Stock Spirits still suffering Polish hangover

By bne IntelliNews March 13, 2015

Robert Anderson in Prague -


Stock Spirits, the London-listed Central European vodka producer, said that it is still suffering in its key Polish market as it reported adjusted earnings down 20.7% to €66.4mn in 2014.

Stock Spirits issued a profit warning last November and again this January after a 15% hike in Polish excise taxes at the start of 2014 sparked a prolonged price war. Stock Spirits has a 38% share by value of the Polish spirits market, and draws around 60% of its revenue from there.

Chris Heath, chief executive, said the market was taking longer than expected to return to normal, but he predicted this would happen sometime in 2015. Stock Spirits has recently changed its Polish managing director.

“Our strategy of focusing on value rather than volume has served us well in the past and we believe it will do so again, even if it results in further pain in the short term,” he told bne IntelliNews.

Stock Spirits made an increased net profit of €35.8mn – because of one-off factors in 2013 – on net sales down 14% to €292.7mn. It will pay a final dividend of €0.025.

Stock Spirits' shares rose 7.5% on March 12 to £2.05, but the shares remain 28% down on the year and are still trading below their October 2013 flotation price of £2.35.

Heath said the overall Polish spirits market – the third largest in the world by value - had declined 4.3% by volume, but had actually increased 3.1% in value over 2014, showing that underlying consumption trends had remained resilient.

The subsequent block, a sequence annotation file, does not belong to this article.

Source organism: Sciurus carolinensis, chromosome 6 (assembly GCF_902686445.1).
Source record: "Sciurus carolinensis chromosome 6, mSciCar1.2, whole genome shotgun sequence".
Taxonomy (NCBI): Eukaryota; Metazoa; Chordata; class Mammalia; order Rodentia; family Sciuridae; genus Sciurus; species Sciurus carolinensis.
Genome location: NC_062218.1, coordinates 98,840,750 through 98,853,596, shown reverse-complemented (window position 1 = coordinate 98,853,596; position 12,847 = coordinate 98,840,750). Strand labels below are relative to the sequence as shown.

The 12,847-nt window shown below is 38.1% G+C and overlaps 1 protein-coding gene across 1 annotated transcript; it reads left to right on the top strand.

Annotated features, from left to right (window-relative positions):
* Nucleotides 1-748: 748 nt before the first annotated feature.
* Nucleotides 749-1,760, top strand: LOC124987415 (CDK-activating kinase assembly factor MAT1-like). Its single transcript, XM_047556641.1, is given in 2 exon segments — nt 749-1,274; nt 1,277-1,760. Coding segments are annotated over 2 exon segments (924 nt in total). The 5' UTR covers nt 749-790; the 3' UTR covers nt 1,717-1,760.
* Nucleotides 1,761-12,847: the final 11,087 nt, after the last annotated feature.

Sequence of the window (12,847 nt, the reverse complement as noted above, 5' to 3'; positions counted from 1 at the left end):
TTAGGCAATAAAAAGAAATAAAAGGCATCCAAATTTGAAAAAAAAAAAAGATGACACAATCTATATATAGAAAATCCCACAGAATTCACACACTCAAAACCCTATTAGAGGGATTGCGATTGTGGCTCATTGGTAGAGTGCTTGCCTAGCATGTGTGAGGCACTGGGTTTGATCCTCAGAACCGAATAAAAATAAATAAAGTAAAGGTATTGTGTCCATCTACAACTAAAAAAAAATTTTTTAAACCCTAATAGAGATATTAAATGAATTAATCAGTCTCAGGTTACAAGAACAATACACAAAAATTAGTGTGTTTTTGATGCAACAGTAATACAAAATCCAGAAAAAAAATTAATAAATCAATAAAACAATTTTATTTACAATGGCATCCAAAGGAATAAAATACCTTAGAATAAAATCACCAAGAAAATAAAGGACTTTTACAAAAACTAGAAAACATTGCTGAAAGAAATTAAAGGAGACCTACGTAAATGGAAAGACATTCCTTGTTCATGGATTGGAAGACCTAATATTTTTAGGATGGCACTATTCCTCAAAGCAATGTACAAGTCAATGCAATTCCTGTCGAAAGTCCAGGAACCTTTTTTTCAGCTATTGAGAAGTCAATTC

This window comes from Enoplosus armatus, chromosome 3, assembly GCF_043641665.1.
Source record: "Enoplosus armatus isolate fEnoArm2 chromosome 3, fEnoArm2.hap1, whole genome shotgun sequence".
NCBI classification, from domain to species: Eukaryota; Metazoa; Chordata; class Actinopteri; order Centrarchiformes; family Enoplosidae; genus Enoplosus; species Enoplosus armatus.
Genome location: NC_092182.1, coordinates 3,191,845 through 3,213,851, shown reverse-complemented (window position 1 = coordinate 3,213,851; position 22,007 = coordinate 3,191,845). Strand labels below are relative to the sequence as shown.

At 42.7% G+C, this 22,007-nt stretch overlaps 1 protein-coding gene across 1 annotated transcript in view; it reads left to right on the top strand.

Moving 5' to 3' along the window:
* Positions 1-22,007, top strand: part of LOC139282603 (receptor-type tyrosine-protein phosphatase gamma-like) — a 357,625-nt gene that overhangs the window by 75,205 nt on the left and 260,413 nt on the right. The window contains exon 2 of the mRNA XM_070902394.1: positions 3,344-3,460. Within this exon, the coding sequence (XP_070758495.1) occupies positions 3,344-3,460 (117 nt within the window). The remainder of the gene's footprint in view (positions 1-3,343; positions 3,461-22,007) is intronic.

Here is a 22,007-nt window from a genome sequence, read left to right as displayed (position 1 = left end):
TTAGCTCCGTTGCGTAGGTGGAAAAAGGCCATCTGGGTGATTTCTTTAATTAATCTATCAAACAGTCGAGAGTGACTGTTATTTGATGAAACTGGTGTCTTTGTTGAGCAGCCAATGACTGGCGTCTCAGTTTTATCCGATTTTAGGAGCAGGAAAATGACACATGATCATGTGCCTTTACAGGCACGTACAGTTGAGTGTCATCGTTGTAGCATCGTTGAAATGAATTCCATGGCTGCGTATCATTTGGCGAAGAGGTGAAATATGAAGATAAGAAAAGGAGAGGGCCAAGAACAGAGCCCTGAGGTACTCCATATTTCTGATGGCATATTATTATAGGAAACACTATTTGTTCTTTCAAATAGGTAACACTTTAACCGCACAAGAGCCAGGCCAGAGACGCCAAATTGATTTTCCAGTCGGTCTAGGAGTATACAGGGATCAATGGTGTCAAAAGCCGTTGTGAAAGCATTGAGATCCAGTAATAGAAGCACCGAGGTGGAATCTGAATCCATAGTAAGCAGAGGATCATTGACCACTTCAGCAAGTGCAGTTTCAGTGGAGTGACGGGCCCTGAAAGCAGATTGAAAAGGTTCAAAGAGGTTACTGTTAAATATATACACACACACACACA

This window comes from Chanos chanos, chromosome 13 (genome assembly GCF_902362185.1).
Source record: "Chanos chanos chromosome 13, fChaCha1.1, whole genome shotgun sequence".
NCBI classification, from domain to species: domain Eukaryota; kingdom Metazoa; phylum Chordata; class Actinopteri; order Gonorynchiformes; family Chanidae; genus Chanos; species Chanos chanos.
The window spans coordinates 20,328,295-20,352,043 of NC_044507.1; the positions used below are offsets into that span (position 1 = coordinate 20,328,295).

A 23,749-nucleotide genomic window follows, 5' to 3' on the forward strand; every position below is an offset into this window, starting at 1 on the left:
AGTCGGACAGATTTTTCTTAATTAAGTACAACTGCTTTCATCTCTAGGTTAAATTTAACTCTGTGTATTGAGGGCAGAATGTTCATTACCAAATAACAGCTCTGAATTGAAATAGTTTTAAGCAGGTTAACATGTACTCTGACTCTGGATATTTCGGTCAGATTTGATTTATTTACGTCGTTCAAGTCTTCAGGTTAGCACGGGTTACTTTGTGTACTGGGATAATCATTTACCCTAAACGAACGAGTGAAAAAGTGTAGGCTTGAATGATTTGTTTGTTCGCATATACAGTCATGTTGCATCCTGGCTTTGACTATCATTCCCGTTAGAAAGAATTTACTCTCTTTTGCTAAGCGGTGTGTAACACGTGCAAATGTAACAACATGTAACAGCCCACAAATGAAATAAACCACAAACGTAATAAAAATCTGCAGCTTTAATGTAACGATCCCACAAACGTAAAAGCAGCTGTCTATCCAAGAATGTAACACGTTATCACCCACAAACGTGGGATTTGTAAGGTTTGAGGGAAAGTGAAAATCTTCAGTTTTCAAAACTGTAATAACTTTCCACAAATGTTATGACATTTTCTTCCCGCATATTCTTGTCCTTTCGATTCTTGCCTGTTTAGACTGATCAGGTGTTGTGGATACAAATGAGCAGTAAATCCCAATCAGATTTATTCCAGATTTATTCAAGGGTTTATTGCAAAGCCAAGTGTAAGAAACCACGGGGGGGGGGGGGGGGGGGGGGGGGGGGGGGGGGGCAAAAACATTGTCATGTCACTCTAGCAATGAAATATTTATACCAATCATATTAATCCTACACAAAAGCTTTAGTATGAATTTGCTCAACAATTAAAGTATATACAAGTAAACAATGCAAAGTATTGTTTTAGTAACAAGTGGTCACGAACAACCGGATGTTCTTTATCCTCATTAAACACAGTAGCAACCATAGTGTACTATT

Stock Spirits’ net sales and Ebitda both fell around 19% in Poland, but the group had managed to keep its Ebitda margin stable at a very high 31.7%, with only a marginal fall in market share. “We remain confident that once the market stabilises, we will deliver strong results,” Heath said.

Stock Spirits has pursued a strategy of “premiumisation” in Central Europe by building its own local premium brands, introducing a range of flavoured vodkas, and signing distribution deals for global brands such as Diageo in the Czech Republic and Beam Suntory in Poland. In 2014 it managed to increase its gross margin by 160 basis points to 52.6%.

Heath said Stock Spirits was “starting to get some real momentum” during its first full year of the distribution deals in 2014. “They give us much better strength at the premium level,” he said. “A large number of consumers of spirits products have aspirations to drink international brands.”

He added that Stock Spirits could also benefit from loyalty to local brands, especially in markets such as Poland where drink advertising was restricted. “Loyalty to well established brands that customers know and trust is very high,” he said.

Despite its problems over the past year, Stock Spirits is continuing to look for acquisitions and Heath said it came close to clinching one deal last year and was still in discussions. “We want businesses that have the potential to become market leaders in two to three years,” he said.

House broker Nomura said in a note that, with a 2014 net det/Ebitda multiple of 1.3-times, “the company has significant firepower (c€150m) to finance deals from cash. We also believe that Stock could offer an interesting CE European platform for acquisition by an international spirits company.”

Nomura estimates that Stock Spirits' shares trade at a 2015 price/earnings ratio of 16.0, against a spirits segment average of 21.3. 

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